Going back to the TRAIN Law implementation, the BIR also issued RMC 36-2021, prescribing the guidelines for the filing of Value-Added Tax (VAT) declarations/returns (BIR Forms 2550M and 2550Q) in relation to the shift from final to a creditable system on the VAT withheld on sales to the government beginning Jan. 1, 2021. As a result of the change, new versions of the VAT declarations/returns need to be developed. However, the BIR has yet to release them in both eFPS and eBIRForms platforms.

In addition, the update on the VAT declarations/returns should also consider the expiration of the amortization requirement for input VAT on capital goods exceeding P1 million. Beginning Jan. 1, 2022, any unamortized input VAT is to be fully recognized outright and may be claimed as an input tax credit against output tax. I expect that the BIR may want to have a separate line item to reflect this change to facilitate verification during tax audits.

One of the reasons why some taxpayers voluntarily opt to enroll in the eFPS is for the convenience and speed of paying with a simple click after filing the return, eliminating the need to physically pay at an Authorized Agent Bank (AAB) or use other payment modes outside the eFPS that require separate fund accounts.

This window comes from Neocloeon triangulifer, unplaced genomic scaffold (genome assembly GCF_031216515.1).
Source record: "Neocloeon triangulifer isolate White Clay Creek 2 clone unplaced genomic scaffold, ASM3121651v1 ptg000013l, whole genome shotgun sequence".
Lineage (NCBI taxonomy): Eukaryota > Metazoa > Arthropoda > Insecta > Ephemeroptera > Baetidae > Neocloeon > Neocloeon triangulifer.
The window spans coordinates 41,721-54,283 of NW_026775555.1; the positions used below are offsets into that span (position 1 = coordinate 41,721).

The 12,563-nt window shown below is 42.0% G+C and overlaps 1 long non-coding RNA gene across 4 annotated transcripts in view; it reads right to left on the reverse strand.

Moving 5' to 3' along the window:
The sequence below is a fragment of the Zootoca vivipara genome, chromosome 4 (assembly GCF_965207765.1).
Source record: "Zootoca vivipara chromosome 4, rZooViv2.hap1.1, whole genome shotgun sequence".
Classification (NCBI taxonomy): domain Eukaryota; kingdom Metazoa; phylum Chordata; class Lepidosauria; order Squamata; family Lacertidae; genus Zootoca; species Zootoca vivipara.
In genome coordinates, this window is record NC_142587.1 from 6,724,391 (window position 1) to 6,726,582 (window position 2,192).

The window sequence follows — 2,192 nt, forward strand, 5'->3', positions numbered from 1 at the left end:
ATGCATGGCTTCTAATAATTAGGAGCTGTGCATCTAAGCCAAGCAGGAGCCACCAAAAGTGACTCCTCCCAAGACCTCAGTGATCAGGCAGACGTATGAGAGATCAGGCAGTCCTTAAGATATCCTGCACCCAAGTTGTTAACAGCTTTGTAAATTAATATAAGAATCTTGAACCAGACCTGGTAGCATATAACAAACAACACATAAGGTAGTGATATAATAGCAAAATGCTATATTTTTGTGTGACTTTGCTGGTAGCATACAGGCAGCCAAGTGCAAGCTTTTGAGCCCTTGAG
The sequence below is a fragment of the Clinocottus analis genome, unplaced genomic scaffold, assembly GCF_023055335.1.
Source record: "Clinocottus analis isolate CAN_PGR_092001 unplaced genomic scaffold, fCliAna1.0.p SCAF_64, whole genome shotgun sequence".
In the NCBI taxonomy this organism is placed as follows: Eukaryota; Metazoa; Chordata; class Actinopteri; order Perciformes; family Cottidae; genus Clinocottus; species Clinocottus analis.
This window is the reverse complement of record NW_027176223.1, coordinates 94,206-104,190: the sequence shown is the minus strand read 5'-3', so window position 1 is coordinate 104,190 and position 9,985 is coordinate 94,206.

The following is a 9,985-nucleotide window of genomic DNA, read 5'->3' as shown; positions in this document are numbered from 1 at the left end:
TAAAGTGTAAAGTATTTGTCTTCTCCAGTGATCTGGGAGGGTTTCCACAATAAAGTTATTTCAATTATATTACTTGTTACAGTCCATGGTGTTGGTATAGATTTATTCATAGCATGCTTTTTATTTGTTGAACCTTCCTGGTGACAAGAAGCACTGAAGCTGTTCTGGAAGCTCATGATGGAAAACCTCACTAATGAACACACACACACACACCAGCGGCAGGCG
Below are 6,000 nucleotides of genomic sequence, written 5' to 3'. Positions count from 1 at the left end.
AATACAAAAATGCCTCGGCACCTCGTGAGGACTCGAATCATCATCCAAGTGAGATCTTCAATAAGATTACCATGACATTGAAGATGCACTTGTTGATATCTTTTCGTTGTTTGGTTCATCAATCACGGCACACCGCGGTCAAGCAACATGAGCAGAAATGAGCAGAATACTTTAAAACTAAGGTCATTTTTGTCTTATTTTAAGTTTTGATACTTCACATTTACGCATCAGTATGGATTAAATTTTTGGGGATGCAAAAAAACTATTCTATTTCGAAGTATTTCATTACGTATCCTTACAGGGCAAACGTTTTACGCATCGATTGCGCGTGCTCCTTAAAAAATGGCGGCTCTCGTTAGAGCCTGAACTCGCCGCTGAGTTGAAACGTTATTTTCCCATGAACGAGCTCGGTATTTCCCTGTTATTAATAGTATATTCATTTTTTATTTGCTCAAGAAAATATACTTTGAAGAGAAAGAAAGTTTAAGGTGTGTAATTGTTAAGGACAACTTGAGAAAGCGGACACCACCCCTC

Considering that the BIR is still playing catch-up in terms of updating the returns, it should, at least, consider allowing the same payment process for the other returns that it allowed under RMC 50-2021, i.e., to pay in the eFPS using BIR Form 0605 after filing the relevant return through eBIRForms.

Currently, the various payment options provided under an earlier issuance (RMC 4-2021) does not include the eFPS payment option under RMC 50-2021. According to RMC 4-2021, in case of newly-created tax returns that are not available in the eFPS facility but already accessible in the eBIRForms, the taxpayer must file such returns using the eBIRForms program. Payment should be through any of these channels: 1) over-the-counter payment to AABs; 2) Revenue Collection Officers (RCOs) in areas where there are no AABs; 3) electronic payment to selected banks, which will require the taxpayer to open an account; or 4) mobile payment channels like GCash or PayMaya.

The tax reform programs aim to make the tax system simpler, fairer, and more efficient. While the policy changes introduced by the new legislation achieve this objective, the delay in the eFPS updates, for me, take something away from the full realization of the benefits of these reforms. I hope the government stops playing catch-up soon enough.

The views or opinions expressed in this article are solely those of the author and do not necessarily represent those of Isla Lipana & Co. The content is for general information purposes only, and should not be used as a substitute for specific advice.


Christian Grimaldo is a manager with the Tax Services Group of Isla Lipana & Co., the Philippine member firm of the PwC network.